Scalable MySQL Master-Slave Replication in Docker Containers
Replication enables you to easily maintain multiple copies of MySQL data. It is achieved through the master container data being automatically copied to one or more slave databases.
Having your data stored within multiple database containers can be very helpful for improving performance, running backup services, analyzing information and alleviating system failures.
There can be highlighted the following use cases for MySQL replication implementation:
- Scale-out solutions – improving performance by spreading the load across multiple slaves where all reads take place, while all writes and updates take place on the master database
- Backups – running backups on the slave without affecting the master data
- Analytics – creating live data on the master and analyzing it on the slave without impacting the master performance
- Long-distance data distribution – making a local copy of data that will be used by a remote site without direct access to the master
Usually complex procedure of setting up MySQL master-slave replication is a completely automated process with Jelastic. To save your time and effort, we have developed a ready-to-go package with replication being already configured.
Now let’s take a look at the package structure and the step-by-step guide to get it easily deployed to the Cloud.
One-Click MySQL Cluster for Instant Deploy
The one-click installation package is built using the devbeta/mysql57:5.7.14-latest Docker image. By default, you get two MySQL 5.7 database containers – the master and the slave. You can adjust the exact number of slave containers during the package installation stage, or afterwards within the topology wizard – these procedures are described later in the article.
Within the package, each database container receives the default vertical scaling limit – from 1 reserved to 8 dynamic cloudlets (up to 1 GiB of RAM and 3.2 GHz of CPU). Subsequently, you can readjust the default resource allocation limit within the topology wizard at the dashboard.
Now, let’s proceed further to get MySQL Cluster package installed to the Cloud.
Replicated MySQL Databases Installation
The JPS package deployment is a completely automated process that can be accomplished in just a few clicks.
1. Log in to the Jelastic Platform with your credentials and click Import at the top pane.
2. Switch to the URL tab and insert the link from below to fetch the required manifest.jps file:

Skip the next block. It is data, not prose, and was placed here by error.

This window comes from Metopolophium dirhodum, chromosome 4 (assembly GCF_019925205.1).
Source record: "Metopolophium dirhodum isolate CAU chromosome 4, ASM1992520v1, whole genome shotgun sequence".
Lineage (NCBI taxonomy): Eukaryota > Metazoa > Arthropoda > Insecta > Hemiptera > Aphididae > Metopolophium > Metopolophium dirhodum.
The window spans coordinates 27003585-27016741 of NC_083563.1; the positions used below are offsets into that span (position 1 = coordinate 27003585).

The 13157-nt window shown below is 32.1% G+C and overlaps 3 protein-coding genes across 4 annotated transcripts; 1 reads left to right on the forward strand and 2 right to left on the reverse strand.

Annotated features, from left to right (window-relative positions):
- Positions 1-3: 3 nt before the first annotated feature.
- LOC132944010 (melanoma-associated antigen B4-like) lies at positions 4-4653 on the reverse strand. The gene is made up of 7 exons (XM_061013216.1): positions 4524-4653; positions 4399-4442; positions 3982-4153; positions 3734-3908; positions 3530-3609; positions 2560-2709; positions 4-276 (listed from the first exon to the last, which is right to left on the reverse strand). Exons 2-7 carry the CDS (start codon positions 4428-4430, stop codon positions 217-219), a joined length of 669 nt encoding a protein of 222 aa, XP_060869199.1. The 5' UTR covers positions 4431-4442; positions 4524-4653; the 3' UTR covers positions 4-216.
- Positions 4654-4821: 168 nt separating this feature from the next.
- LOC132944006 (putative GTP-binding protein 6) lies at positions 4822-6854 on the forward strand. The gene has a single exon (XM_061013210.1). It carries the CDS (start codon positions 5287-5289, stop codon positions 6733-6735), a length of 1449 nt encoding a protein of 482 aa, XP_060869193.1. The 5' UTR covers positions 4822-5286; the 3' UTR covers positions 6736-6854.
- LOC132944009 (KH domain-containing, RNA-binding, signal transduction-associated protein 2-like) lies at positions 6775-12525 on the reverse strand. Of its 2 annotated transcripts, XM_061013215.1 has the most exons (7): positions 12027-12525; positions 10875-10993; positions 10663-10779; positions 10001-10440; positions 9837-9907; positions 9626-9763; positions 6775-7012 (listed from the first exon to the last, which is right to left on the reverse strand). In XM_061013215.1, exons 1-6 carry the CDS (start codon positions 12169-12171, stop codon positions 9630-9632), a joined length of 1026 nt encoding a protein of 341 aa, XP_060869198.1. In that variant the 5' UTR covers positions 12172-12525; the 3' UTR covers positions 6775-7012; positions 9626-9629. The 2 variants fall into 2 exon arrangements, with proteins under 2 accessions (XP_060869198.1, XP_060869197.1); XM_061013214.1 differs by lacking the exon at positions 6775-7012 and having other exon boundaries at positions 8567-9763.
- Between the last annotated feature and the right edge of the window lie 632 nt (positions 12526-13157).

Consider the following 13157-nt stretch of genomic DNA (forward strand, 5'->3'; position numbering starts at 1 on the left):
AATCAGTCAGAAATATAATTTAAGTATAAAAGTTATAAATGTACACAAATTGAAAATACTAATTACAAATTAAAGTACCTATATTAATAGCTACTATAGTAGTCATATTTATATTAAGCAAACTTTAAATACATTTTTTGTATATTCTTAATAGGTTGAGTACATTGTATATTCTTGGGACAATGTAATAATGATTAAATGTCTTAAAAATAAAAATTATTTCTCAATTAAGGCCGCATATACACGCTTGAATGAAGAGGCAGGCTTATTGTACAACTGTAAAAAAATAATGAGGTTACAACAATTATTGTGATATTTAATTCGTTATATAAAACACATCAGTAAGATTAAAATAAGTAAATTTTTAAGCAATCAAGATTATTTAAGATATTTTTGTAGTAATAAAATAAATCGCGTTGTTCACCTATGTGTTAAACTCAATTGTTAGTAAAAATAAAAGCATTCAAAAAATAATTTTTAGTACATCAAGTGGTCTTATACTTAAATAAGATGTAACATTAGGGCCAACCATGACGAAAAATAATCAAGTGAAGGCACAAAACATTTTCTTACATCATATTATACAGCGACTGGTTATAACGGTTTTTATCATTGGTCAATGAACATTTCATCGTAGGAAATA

Click Import to continue.
3. In the opened confirmation window, enter the total number of containers where one container is the master and the rest of containers are the slaves.
Type environment name and, optionally, Display Name (alias). Also, select the preferable region (if several are available) and click Install.
The environment installation and configuration will take a few minutes, and then you’ll see a frame displaying your master node administration data.
Now, let’s put the master database into action to check that replication works properly.
Testing the Installed MySQL DB Replication
To ensure that data is replicated to the slave databases even after horizontal scaling, we’ll create a new database in the master container, add one more MySQL slave node to the cluster, and check the data inside.
Creating a New Database
1. Click the Open in browser button next to the MySQL master node to launch the phpMyAdmin web interface.
2. Log in with the credentials that you’ve received via email upon the package installation.
Click Go to access the page.
3. Switch to the Databases tab, type a name for a new database (e.g. Jelastic) and click Create.
Now, when the database is created in the master node, let’s scale the environment out and then check the replicated data within the added slaves.
Adding a Slave
All the containers added after the cluster installation act as slaves with the corresponding master data replication automatically enabled. To adjust the number of slave containers, perform the following steps.
1. Click the Change environment topology button next to the target environment.
2. Scale containers by means of the +/- buttons in the middle section of the wizard.
Click Apply to save the settings.
Now, when you’ve adjusted the exact number of required slave containers, let’s launch the slave admin interface to check replication results.
To make sure that data replication from the master to the slave containers works as intended, perform the following steps.
1. Click the Open in browser button next to the target MySQL slave node to launch the phpMyAdmin web interface.
2. Log in admin interface (use the same login and password that you’ve received via email after the package installation).
In the same way, you can access the admin interface of the newly added slave to check the replicated data availability.
Once logged in, you can access and manage the database (Jelastic, in our example) that was earlier created in the master container.
That’s it! MySQL master-slave replication is up and running and the cluster is ready for data processing. Integrating database cluster to your project usually depends on application specifics, you can find various drivers and libraries at the official connectors page.
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